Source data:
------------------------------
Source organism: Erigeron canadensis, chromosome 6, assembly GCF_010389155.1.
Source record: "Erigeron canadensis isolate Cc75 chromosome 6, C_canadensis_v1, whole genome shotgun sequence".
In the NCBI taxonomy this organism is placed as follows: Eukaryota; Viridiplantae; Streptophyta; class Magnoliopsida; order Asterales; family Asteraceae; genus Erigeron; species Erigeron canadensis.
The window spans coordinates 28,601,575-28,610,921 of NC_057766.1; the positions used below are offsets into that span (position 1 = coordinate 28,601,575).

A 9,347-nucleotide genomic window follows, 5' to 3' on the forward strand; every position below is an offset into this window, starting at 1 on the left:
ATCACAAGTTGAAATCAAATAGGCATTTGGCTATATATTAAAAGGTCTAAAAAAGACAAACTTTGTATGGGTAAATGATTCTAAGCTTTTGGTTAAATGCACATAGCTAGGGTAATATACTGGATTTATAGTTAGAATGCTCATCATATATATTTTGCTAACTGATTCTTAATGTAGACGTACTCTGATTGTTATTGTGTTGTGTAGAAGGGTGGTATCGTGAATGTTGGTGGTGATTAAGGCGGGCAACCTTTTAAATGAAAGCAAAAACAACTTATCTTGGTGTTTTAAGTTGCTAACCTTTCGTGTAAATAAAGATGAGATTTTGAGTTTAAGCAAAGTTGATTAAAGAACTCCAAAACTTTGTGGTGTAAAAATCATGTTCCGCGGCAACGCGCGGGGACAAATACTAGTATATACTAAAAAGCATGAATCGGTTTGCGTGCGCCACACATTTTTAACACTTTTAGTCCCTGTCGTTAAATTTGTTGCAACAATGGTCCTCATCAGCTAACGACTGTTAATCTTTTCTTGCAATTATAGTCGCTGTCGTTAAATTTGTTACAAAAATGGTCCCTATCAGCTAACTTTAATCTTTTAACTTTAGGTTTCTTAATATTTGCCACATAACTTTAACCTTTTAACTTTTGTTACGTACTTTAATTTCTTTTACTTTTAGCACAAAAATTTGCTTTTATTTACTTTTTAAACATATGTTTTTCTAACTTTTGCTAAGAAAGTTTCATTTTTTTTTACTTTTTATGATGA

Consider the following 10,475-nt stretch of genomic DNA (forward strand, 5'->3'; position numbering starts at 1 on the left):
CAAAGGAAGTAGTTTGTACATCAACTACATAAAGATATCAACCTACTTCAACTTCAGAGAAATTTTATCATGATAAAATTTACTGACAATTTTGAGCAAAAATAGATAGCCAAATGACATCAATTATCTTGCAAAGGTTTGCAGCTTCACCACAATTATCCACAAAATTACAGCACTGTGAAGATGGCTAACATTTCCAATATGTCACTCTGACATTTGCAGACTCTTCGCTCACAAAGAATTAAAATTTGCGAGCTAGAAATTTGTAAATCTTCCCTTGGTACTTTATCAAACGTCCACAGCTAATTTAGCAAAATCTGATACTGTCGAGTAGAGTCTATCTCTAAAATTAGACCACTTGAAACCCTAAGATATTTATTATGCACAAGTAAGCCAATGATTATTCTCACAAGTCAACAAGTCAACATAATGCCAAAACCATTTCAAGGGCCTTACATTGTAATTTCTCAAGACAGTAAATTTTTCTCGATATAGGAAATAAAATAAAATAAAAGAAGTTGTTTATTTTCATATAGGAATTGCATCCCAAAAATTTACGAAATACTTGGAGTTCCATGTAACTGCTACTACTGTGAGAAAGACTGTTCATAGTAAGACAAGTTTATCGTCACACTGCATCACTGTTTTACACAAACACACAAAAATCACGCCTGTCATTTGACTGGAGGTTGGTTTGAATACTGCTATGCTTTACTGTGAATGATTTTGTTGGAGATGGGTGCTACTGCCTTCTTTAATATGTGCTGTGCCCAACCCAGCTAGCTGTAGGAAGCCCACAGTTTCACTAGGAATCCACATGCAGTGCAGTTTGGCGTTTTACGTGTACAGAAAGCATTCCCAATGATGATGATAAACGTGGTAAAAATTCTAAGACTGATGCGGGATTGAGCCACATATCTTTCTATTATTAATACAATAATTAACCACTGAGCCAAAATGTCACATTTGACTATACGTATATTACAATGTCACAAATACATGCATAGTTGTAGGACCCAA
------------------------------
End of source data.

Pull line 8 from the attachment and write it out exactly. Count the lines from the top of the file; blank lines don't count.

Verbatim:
CAAAGGAAGTAGTTTGTACATCAACTACATAAAGATATCAACCTACTTCAACTTCAGAGAAATTTTATCATGATAAAATTTACTGACAATTTTGAGCAAAAATAGATAGCCAAATGACATCAATTATCTTGCAAAGGTTTGCAGCTTCACCACAATTATCCACAAAATTACAGCACTGTGAAGATGGCTAACATTTCCAATATGTCACTCTGACATTTGCAGACTCTTCGCTCACAAAGAATTAAAATTTGCGAGCTAGAAATTTGTAAATCTTCCCTTGGTACTTTATCAAACGTCCACAGCTAATTTAGCAAAATCTGATACTGTCGAGTAGAGTCTATCTCTAAAATTAGACCACTTGAAACCCTAAGATATTTATTATGCACAAGTAAGCCAATGATTATTCTCACAAGTCAACAAGTCAACATAATGCCAAAACCATTTCAAGGGCCTTACATTGTAATTTCTCAAGACAGTAAATTTTTCTCGATATAGGAAATAAAATAAAATAAAAGAAGTTGTTTATTTTCATATAGGAATTGCATCCCAAAAATTTACGAAATACTTGGAGTTCCATGTAACTGCTACTACTGTGAGAAAGACTGTTCATAGTAAGACAAGTTTATCGTCACACTGCATCACTGTTTTACACAAACACACAAAAATCACGCCTGTCATTTGACTGGAGGTTGGTTTGAATACTGCTATGCTTTACTGTGAATGATTTTGTTGGAGATGGGTGCTACTGCCTTCTTTAATATGTGCTGTGCCCAACCCAGCTAGCTGTAGGAAGCCCACAGTTTCACTAGGAATCCACATGCAGTGCAGTTTGGCGTTTTACGTGTACAGAAAGCATTCCCAATGATGATGATAAACGTGGTAAAAATTCTAAGACTGATGCGGGATTGAGCCACATATCTTTCTATTATTAATACAATAATTAACCACTGAGCCAAAATGTCACATTTGACTATACGTATATTACAATGTCACAAATACATGCATAGTTGTAGGACCCAA